What are service blueprints and why do they matter

Ross gives a detailed perspective on the benefits of well designed service blueprints.

A rubber ring in a pool.

We typically define service blueprints as maps representing all we know about an organisation and its components (people, systems, processes) that support a customer journey.

The blueprint traditionally features swim lanes (each lane being assigned to a specific category) with interactions linked between lanes. These maps are usually a snapshot of a single point in time, however we design them to be organic, living maps, which can evolve along with an organisation. 

Think of service blueprints as an extension of customer journey maps. They are instrumental in mapping out complex scenarios spanning many service-related offerings.

Four reasons to invest in creating a service blueprint

When we think about service blueprints we typically think about the following four key scenarios where creating them works best

Creating new products and services

Designing and developing new digital products and services is a team game, and no one team makes anything a reality alone. From operations to marketing through to design, development, finance and beyond, working together is necessary. 

However, these teams are often separate entities. That’s why mapping your to-be service as it flows across an organisation is so important. Taking this approach will offer a single source of information and truth to people across organisational voids. 

Envisioning the to-be requires a deep understanding of the as-is. To get this you will need to facilitate conversations across the organisation in order to map the systems, people and processes you have in place today. To begin with, you can simply record this data in a spreadsheet, it’s accessible and quick to edit as new information surfaces.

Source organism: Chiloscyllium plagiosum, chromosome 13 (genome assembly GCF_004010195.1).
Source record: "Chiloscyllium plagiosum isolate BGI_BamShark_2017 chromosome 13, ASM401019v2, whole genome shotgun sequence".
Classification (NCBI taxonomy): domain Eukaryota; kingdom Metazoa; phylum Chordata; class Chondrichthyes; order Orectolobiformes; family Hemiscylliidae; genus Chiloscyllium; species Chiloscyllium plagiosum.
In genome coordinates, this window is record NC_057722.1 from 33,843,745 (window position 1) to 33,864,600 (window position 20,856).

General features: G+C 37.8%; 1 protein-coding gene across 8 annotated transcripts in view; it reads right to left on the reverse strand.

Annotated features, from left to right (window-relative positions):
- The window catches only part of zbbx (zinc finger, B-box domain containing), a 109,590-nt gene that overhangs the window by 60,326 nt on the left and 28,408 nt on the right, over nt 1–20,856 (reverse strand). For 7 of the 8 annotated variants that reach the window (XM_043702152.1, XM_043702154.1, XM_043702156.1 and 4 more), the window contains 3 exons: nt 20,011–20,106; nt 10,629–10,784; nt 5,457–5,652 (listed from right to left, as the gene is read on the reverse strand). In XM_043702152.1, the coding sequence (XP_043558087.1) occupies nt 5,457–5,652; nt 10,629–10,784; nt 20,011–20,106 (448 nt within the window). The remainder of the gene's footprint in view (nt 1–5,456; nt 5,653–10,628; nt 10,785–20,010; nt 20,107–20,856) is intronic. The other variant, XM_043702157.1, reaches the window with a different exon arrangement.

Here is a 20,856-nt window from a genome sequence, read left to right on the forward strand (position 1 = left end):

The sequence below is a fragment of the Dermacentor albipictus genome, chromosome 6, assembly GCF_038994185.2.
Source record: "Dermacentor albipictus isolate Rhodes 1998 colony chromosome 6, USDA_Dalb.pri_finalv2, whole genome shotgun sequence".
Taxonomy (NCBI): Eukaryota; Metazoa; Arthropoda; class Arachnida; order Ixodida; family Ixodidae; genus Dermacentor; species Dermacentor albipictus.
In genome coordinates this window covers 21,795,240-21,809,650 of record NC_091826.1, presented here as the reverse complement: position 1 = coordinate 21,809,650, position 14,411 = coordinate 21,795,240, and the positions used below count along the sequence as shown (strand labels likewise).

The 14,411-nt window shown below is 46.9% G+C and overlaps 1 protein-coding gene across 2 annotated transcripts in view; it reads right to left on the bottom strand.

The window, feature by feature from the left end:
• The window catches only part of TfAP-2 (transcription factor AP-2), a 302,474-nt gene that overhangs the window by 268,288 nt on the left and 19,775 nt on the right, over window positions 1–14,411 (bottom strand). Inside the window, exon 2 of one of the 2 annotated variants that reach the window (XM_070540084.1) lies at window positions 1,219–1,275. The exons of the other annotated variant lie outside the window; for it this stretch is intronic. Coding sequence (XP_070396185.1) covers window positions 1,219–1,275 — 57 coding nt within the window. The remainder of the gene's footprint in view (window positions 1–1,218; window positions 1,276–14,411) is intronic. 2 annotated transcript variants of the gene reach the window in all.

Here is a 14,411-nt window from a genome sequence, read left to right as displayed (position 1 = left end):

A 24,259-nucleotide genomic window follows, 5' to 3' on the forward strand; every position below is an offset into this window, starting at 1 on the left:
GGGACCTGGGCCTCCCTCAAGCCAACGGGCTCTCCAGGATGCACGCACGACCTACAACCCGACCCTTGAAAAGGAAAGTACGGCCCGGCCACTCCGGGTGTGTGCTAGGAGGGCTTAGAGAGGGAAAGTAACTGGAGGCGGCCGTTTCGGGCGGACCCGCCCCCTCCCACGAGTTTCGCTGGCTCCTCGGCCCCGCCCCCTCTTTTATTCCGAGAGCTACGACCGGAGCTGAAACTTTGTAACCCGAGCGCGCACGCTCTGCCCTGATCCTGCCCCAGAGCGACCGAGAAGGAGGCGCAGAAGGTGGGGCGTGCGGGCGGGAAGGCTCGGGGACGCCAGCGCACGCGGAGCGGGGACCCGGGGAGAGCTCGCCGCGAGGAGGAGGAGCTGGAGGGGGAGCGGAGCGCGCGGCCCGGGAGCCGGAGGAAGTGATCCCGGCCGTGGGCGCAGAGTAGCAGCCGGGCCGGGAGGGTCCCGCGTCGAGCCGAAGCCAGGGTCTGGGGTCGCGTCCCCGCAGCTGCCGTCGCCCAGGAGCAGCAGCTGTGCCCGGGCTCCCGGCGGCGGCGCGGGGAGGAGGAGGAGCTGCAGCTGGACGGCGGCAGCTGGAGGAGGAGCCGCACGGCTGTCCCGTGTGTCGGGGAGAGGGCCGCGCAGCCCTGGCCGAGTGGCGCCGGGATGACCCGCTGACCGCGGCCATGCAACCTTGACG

As a clear communication of exactly what is needed to deliver the service, your map is perfect for identifying and assessing the cost, revenue, and capital invested in each element of the service. Your map will identify the sequence of processes, calling out the priority areas of the service as well as the contributions needed by each team. 

This view is critical to spotting service bottlenecks as well as where your service might break when serving customers, employees or even when leveraging partners as part of your supply chain or wider ecosystem.

Improving existing products and services

When working with existing products and services our starting point is often to understand how efficient and effective they are. If that service is in any way ambiguous, service blueprints, when paired with the right insight from observational studies or other forms of insight, will help you create a more logical flow, highlighting roadblocks in smooth and delightful customer journeys.

How do they do that? Fundamentally, they break down the customer’s journey into stages across your service. They are human-centric and not determined by your organisational structure, although they may include elements of it. This helps to map the exchange of value between customers and different parts of the organisation. To this end a service blueprint creates visibility into what processes your organisation is using to meet or miss the expectation of the product or service at each stage of the customer journey.